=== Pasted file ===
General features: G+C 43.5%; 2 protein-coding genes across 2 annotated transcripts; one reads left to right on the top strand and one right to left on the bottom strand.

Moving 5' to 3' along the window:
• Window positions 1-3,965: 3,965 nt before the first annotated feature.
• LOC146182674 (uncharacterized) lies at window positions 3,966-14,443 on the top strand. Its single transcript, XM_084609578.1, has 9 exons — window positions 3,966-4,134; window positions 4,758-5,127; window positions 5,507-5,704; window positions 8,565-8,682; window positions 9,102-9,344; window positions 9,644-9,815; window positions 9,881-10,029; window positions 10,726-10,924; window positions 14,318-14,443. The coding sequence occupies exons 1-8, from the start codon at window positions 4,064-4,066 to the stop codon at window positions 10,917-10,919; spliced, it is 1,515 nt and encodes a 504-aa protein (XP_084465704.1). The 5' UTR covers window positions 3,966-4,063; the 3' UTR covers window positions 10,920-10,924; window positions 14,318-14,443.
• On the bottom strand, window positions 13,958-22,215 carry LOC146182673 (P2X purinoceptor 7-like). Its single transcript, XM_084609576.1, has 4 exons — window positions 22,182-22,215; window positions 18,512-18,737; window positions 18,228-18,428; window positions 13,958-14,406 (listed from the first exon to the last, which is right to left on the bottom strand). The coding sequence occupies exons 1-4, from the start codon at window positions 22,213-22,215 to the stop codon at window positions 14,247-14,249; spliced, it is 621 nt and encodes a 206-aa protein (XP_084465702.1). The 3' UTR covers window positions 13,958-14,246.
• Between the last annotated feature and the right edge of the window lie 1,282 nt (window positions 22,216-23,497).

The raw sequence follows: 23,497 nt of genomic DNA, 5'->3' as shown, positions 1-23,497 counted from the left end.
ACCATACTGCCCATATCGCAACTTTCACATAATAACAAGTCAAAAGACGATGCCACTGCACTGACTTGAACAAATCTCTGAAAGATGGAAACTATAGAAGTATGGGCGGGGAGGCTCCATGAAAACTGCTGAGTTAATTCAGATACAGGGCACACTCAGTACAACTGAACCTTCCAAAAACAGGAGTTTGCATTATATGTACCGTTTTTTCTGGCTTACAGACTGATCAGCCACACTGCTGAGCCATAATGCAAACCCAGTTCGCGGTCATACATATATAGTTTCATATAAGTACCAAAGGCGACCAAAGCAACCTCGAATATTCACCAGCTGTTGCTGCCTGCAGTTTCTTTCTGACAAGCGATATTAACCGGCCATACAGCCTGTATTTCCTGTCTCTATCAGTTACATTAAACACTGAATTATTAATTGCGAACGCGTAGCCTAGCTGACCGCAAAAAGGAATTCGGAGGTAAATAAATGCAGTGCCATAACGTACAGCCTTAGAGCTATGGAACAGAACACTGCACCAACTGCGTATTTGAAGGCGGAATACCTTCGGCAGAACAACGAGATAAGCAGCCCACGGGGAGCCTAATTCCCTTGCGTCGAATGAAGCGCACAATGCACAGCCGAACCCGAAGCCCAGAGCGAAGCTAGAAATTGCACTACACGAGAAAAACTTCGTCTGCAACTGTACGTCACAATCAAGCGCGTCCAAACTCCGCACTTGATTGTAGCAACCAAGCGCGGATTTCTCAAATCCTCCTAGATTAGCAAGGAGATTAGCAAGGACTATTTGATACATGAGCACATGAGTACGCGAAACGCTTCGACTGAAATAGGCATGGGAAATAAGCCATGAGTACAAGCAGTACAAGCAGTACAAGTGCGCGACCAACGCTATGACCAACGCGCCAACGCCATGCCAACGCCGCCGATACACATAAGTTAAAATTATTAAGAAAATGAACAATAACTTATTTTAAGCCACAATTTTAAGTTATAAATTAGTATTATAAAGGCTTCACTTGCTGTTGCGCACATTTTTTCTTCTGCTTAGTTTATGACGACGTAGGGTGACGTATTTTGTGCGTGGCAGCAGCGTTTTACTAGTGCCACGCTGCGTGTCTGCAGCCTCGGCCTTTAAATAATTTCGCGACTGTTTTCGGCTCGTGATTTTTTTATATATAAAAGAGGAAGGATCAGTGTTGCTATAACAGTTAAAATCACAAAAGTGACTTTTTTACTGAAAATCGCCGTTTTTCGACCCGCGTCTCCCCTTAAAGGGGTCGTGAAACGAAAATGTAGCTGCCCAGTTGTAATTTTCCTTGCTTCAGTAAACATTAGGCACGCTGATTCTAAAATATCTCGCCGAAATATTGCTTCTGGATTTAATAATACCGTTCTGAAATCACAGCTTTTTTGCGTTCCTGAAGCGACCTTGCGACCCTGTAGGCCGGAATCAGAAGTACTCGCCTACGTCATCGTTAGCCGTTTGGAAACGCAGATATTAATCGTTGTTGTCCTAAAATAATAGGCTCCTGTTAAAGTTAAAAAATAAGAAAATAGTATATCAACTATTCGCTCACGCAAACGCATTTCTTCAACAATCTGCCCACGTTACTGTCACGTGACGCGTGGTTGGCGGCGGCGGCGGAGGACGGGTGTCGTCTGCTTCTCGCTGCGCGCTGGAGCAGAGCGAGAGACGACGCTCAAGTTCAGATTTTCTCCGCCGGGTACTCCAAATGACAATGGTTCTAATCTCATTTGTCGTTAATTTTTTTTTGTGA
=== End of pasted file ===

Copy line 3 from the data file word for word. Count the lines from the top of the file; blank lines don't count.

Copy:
• Window positions 1-3,965: 3,965 nt before the first annotated feature.